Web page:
The journey takes you from palm-fringed, turquoise oceans of Darwin’s bay, through awe-inspiringly vast scenes of seemingly never-ending red sand deserts towards the country’s central city of Alice Springs. This is the gateway town for seeing the majestic Uluru, the great red rock that rises as if from nowhere in the middle of totally flat scenery, as well as its less explored but equally incredible cousin, Kata Tjuta. Here you can glamp out under billions of stars or tuck away in a luxury lodge, and even learn the history and spiritual significance from local indigenous guides.

Stop off at Arhem Land to see green river gorges with sheer cliffs and wild rapids before the train snakes it way to beautiful Adelaide, a totally contemporary city home to great shopping and cool bars and restaurants, that is consistently ranked as one of the best cities in the world to live. It is often overlooked in favour of Sydney and Melbourne, but that exclusivity just adds to the appeal.

Antigua, Caribbean

Jutting out to the east of the string of islands that dot the turquoise sea, Antigua has a unique position, climate and charm compared to its Caribbean counterparts.

The capital, St John’s is home to marvellous colonial architecture and historic forts with a bustling town centre that has a distinctly English vibe, albeit with added humidity. Its hillsides are home to banana plantations and rum distilleries and its beaches are fringed with swaying palms.

But July is all about the Carnival. This is a riot of colour and costume, glitter and rhinestones, reggae and calypso beats and booty shakin’ that will have you totally enthralled. Taking place over the last weeks of July and into August, it takes nearly all year to organise. There’ll be parades and street parties, with booming tunes and flowing rum that gets more and more raucous into each night. The parades wind through a whole host of villages before a huge, explosive blowout party in the capital.

No doubt you’ll dance through the night, so when day comes round again you’ll delight in luxuriating out on a towel beneath the fresh breeze which is coolest at this time of year on beautiful Antigua, where life really is a beach.

Tuscany, Italy

Italy is blessed with views, sunsets and roads screaming for a set of wheels to burn across the tarmacs of the country. The country offers some of the most epic road trips, featuring dramatic bluffs, pastel-hued villages and cliff-hugging roads. For a first, we suggest a quintessential road trip starting in the Tuscan region. Fly into Pisa, Siena or Florence and this route offers travellers plenty of time to explore, linger and delve into one of Italy’s most magical regions.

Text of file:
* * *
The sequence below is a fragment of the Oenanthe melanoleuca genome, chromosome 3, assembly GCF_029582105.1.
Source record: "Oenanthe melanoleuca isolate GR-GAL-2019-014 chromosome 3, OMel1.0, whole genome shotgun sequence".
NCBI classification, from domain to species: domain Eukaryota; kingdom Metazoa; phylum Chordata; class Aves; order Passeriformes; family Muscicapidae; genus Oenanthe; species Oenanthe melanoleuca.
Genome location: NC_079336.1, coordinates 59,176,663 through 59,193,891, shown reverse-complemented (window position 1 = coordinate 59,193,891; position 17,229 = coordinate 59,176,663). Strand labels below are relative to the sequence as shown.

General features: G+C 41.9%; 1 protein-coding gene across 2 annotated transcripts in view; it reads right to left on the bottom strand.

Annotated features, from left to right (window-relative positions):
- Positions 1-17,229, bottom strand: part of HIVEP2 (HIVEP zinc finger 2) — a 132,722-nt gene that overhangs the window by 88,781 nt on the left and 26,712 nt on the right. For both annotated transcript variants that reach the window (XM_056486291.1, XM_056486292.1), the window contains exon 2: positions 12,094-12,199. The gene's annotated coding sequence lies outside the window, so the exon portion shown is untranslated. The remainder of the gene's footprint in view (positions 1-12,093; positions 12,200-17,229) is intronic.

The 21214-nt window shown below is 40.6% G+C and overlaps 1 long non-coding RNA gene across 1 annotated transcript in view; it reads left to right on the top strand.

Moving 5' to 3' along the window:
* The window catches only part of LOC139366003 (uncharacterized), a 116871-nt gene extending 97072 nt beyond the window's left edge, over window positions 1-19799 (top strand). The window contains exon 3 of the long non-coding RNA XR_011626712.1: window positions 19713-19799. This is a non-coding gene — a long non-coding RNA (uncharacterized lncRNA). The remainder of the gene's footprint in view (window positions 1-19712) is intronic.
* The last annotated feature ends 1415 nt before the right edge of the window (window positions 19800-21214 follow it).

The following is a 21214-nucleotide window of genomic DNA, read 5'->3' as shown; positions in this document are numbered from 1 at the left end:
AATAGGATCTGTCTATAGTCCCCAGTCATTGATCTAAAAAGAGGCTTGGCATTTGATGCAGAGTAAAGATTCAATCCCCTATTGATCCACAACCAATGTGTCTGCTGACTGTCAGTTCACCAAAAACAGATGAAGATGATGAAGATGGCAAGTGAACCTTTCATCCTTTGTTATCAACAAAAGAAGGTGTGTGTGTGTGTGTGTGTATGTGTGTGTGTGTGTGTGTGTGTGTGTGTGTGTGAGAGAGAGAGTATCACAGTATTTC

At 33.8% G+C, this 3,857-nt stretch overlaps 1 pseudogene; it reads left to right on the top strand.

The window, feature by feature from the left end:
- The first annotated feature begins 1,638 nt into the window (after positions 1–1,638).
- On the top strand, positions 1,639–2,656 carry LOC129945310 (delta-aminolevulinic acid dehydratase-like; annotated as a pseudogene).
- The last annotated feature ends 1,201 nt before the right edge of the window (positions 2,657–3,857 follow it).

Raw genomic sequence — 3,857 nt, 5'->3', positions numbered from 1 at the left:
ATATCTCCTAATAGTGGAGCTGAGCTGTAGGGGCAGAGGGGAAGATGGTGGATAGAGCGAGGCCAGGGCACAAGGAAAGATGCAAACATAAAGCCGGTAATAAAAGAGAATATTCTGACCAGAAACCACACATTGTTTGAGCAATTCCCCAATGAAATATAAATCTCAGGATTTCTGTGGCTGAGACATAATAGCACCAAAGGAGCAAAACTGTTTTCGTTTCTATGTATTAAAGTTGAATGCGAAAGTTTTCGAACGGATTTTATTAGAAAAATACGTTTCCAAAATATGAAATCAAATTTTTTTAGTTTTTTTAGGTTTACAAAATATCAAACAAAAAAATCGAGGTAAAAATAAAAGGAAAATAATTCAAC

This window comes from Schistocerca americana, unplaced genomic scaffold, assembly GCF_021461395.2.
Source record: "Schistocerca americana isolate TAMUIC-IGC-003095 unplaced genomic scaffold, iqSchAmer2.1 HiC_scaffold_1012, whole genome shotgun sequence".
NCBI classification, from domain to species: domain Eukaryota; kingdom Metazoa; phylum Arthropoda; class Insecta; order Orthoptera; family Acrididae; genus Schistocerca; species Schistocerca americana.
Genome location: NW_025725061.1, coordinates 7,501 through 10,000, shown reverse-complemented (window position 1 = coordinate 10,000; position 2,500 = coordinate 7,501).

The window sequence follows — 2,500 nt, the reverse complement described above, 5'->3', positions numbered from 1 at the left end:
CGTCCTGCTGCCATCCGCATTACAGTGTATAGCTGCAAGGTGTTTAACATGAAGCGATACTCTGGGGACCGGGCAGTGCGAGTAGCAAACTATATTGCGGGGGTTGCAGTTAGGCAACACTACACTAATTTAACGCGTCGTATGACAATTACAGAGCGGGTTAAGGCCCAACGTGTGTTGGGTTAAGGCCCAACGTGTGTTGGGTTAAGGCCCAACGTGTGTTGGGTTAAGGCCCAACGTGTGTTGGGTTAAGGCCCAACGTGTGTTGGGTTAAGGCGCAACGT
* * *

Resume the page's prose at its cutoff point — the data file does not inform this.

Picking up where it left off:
If you land in Florence, drive through the Chianti wine region, towards Strada and Greve into Siena, stop for 2 nights at Borgo Santo Pietro for some of the best farm-to-table Tuscan fayre.

Following a sumptuous breakfast, get started for your trip to the town of film stars and fashionistas, small fishing village Portofino on the Italian Riviera coastline, southeast of Genoa city. Pastel-coloured houses, high-end boutiques and seafood restaurants fringe its Piazzetta, a small cobbled square overlooking the harbour of the Ligurian Sea, which is lined with super-yachts. Where else to stay but the Belmond Hotel Splendido.

A gentle 2 hour drive to Milan to grab some gelato before your flight and you have a taste of La Dolce Vita indeed.

Next time head south to the Amalfi region, arguably Italy’s most scenic stretch of coastline, from excellent highways to narrower winding roads, with increasingly distracting views; or the Sicilian Coast with its dramatic and diverse coastline, powdery white sands and pebbly, windswept shores to the south—the perfect road trip for beach lovers.